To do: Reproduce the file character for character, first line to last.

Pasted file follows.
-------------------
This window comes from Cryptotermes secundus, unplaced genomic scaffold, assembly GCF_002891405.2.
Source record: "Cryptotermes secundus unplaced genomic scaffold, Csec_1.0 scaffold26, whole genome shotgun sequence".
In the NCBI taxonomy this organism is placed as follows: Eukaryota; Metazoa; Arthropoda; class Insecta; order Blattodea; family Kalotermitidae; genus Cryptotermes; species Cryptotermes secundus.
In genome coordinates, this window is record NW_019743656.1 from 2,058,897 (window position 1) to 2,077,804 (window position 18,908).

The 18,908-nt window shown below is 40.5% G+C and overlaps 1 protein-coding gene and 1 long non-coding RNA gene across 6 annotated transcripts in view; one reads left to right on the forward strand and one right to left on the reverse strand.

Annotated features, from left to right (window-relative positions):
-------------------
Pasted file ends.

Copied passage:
This window comes from Cryptotermes secundus, unplaced genomic scaffold, assembly GCF_002891405.2.
Source record: "Cryptotermes secundus unplaced genomic scaffold, Csec_1.0 scaffold26, whole genome shotgun sequence".
In the NCBI taxonomy this organism is placed as follows: Eukaryota; Metazoa; Arthropoda; class Insecta; order Blattodea; family Kalotermitidae; genus Cryptotermes; species Cryptotermes secundus.
In genome coordinates, this window is record NW_019743656.1 from 2,058,897 (window position 1) to 2,077,804 (window position 18,908).

The 18,908-nt window shown below is 40.5% G+C and overlaps 1 protein-coding gene and 1 long non-coding RNA gene across 6 annotated transcripts in view; one reads left to right on the forward strand and one right to left on the reverse strand.

Annotated features, from left to right (window-relative positions):